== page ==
Writer’s Block

writers-block21

Kill the darlings that won’t play ball

This week I’ve been thinking about writer’s block.  It’s something I tend to do when I’m suffering from it.

Block can come in many forms.  Sometimes it’s obvious that you’re stuck on a project, other times you might be writing, churning out the wordage, getting the pages out, but the story just isn’t going anywhere.  In all its disguises, writer’s block is possibly the biggest obstacle most of us experience when trying to complete a writing project, whether it’s a first novel or a short story, or the latest in a long line of them.  Even a full-time job, family, money and other daily pressures can’t stop a dedicated writer in full flow.  Most will find a way, somehow, somewhere (oops, getting a bit West Side Story there!) to write, even if it’s 5 am before the kids wake up, or during lunch break, or on the train/bus on the way to or from work.  When the book’s going well, just try and stop us!

But nothing can get you writing if you’re stuck.  Give you a quiet room, or gentle music, or a summery day, or whatever you normally need to get those creative juices flowing, if you’re stuck, you’ll find an excuse.  Sharpen the pencils you don’t need.  Bake the cookies you shouldn’t eat.  Go for a walk.  Take a nap.  Clean the bathroom.  Paper the hallway.  Fix the bike you haven’t ridden for 5 years.   And that’s before you give in and open Facebook.

So what’s going on?  Why can’t you write?  If you can manage to write when you’re not blocked in 5 minute snatches at any time of the night or day, why not now?  What’s stopping you?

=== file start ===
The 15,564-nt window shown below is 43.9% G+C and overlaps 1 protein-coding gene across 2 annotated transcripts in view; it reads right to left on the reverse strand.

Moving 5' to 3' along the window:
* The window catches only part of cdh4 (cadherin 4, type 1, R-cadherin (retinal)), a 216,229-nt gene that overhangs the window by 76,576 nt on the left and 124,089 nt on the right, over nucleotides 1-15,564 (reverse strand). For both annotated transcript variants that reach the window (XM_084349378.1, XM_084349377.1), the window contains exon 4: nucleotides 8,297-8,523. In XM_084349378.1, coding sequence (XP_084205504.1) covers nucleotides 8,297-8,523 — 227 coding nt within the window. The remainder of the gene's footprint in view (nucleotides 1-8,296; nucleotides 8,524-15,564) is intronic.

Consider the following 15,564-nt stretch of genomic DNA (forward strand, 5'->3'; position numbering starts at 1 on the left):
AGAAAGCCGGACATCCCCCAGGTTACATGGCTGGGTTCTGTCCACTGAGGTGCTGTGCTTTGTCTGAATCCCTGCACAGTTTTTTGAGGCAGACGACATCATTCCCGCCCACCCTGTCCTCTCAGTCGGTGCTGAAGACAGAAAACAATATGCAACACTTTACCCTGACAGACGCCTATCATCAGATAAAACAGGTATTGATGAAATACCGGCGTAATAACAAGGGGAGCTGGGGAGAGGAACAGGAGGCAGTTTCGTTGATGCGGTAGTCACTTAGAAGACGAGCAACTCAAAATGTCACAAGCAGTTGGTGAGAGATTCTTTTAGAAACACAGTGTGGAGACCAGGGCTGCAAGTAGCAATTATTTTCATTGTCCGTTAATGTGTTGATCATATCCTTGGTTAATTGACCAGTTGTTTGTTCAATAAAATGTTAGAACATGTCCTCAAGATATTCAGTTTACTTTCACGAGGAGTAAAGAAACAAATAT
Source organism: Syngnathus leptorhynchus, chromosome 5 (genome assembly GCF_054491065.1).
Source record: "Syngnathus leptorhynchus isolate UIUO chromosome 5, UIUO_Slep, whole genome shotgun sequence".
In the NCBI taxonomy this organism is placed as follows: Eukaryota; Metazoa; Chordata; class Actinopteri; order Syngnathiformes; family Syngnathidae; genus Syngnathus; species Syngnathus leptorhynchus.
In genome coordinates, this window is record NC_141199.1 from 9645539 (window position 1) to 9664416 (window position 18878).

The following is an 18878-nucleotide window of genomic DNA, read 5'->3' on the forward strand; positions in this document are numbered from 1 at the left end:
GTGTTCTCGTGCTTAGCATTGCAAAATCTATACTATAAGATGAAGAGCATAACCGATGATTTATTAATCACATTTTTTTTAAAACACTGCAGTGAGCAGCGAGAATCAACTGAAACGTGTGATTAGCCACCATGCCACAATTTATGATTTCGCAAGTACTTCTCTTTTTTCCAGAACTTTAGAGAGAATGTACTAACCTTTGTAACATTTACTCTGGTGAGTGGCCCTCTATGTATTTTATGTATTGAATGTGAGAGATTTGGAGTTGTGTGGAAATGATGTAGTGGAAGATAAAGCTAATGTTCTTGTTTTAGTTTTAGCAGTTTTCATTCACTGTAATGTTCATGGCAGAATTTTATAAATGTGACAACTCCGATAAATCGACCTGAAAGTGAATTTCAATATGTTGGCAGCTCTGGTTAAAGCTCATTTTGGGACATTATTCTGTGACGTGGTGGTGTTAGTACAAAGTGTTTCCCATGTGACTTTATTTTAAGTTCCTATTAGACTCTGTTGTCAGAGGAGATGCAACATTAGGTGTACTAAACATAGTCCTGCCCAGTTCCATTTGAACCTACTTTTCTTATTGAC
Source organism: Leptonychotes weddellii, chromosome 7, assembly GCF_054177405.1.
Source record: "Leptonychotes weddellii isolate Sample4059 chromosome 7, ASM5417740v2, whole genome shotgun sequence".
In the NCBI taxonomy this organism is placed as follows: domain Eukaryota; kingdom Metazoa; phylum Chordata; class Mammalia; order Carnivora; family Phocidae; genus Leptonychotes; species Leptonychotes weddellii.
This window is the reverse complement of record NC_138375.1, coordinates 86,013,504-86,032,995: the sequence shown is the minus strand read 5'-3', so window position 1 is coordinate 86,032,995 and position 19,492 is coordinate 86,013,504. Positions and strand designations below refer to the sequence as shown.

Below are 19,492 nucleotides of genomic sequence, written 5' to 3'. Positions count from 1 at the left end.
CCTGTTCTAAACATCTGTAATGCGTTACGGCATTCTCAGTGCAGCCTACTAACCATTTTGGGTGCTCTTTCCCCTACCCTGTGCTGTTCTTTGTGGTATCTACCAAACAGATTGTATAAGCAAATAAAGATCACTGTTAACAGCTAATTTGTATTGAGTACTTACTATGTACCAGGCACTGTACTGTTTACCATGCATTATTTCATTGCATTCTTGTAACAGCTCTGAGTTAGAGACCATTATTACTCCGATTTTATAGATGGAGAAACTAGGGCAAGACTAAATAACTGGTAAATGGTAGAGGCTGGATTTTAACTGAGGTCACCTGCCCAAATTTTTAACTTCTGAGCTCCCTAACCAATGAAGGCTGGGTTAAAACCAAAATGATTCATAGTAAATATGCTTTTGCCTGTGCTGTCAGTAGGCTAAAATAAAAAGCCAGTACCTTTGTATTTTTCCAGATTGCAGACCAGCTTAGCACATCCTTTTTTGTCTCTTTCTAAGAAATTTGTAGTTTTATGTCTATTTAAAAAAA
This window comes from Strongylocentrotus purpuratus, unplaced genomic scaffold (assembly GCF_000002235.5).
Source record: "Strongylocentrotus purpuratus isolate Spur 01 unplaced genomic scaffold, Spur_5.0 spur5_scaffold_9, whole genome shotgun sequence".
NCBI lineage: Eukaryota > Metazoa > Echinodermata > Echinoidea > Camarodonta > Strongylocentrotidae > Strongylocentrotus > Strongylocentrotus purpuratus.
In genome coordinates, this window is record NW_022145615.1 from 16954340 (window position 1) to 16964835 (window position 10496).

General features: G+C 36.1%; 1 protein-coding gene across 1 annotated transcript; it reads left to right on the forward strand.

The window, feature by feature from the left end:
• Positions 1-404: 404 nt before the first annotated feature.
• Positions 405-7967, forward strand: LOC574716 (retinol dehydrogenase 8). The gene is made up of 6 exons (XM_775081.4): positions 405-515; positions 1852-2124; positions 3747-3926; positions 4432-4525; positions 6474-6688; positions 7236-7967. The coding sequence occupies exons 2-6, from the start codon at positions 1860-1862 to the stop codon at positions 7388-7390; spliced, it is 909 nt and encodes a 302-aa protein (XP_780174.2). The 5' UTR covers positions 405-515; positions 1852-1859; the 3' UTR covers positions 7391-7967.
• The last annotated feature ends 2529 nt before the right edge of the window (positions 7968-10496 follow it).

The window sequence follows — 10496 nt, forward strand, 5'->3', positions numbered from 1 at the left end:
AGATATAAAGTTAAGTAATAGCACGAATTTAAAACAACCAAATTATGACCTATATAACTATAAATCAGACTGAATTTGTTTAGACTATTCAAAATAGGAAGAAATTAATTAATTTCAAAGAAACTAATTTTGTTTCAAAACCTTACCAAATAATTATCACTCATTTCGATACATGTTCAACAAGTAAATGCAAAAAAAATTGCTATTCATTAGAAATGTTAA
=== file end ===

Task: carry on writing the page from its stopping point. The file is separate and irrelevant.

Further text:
From my experience, the problem usually has to do with what I’m writing, rather than me:   The book’s not working.  I don’t like it.  I need to re-think.

I’ve managed to identify a few things that tend to be responsible.

  • POV  Have you chosen the right point of view for this story?  This is usually something that needs deciding at the start, before you even start typing.  However, once the story gets going – for instance if a minor character in a first person novel develops unexpectedly and becomes integral to the plot, then it might be wise to re-think so that we can get their POV as well as that of the MC.  It can also work the other way around, too, in that a third person novel would feel more immediate if it’s written in first person.  Having POV integrity is extremely important, so if changing it means you can unblock yourself and carry on, do it!
  • Plot   There might be one of several problems.
    • Too Much Plot  Usually a problem for the first time novelist, but by no means exclusive to them.  Having too many ideas for your story, and trying to fit them in somewhere – anywhere – can be a major downfall.  It gets to the point where the writer has so many things to juggle, maintain and try to resolve that they lose track, and lose hope that they will ever finish the book to anyone’s satisfaction.  Decide on your core story, cut back on the smaller threads.  Keep it manageable.